Investors almost always worry about a stock market crash, but when headwinds start to look stronger than the positive forces, they really start to worry that the rug can get yanked right out from under them. Perhaps what retail investors should do is try to learn what the professionals do with their clients’ money and their own money. Very few fund managers sell out of stocks entirely. After all, cash never rallies, and it is widely known that bull markets always seem to crawl a wall of worry.
24/7 Wall St. is identifying and discussing several strategies that investment managers, hedge funds and market gurus use to keep their toes in the stock market but manage to avoid major risk of a stock market crash. Performance and assets under management are everything to the hedge funds and institutional money managers, because their asset base and their performance are how they get paid. Now that the 2% management fee and 20% performance fee structure has been changing, these managers have to guard against too much risk leading to too high of losses.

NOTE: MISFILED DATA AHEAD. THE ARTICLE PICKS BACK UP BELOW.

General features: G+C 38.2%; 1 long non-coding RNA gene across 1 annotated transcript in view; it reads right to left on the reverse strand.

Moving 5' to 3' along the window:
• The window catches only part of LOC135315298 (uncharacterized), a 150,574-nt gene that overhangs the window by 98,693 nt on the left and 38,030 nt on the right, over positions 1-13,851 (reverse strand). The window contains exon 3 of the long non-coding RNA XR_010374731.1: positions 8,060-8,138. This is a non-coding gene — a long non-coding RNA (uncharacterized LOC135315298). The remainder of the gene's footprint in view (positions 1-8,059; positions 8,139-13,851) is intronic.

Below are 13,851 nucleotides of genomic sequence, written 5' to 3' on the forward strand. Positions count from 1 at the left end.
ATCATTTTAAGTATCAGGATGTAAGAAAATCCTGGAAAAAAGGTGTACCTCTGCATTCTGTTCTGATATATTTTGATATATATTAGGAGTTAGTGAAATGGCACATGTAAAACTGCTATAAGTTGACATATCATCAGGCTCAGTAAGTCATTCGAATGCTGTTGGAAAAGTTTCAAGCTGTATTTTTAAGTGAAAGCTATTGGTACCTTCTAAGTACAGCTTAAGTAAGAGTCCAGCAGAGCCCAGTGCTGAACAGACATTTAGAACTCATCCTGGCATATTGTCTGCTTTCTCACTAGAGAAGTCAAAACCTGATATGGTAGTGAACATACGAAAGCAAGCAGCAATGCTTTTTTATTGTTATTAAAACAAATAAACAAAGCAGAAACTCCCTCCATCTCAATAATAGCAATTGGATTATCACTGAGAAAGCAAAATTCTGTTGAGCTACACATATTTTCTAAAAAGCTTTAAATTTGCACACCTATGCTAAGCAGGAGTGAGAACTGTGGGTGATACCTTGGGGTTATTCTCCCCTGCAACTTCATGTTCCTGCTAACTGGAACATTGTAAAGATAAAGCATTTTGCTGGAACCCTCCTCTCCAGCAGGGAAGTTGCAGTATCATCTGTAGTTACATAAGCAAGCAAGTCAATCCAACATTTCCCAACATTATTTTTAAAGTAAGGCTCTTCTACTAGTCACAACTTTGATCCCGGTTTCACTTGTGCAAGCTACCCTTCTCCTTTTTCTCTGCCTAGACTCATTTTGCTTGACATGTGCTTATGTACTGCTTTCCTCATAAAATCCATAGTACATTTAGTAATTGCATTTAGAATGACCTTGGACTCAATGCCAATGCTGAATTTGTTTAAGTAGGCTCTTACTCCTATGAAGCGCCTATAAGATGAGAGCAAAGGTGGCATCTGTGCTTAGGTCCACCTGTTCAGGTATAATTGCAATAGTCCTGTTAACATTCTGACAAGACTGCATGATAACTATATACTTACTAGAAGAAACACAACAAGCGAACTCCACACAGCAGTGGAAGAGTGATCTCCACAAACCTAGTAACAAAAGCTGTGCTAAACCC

Even after a summer pullback, the stock market performance of 2013 was better than most fund managers have seen in a decade or more. The last thing that a portfolio manager wants is to see a stock market crash rob them of their strong performance. Imagine trying to explain to clients how you wanted more upside even after stocks have more than doubled from the lows of 2009, even with all the warning signs that were evident in August of 2013.
24/7 Wall St. looked at five different strategies that many of the top hedge funds and institutional money managers may use to prevent a total wipeout of their performance. These strategies do not have any significant barriers to entry. Frankly, they can be used rather easily by any cautious investor.
These strategies include writing call options or buying put options, as well as shorting exchange traded funds (ETFs) and futures. We have of course discussed the method of gradually selling out of profitable positions rather than selling the whole boat, and there is the method of simply rotating into defensive shares. These are all discussed in detail, with examples for clarity.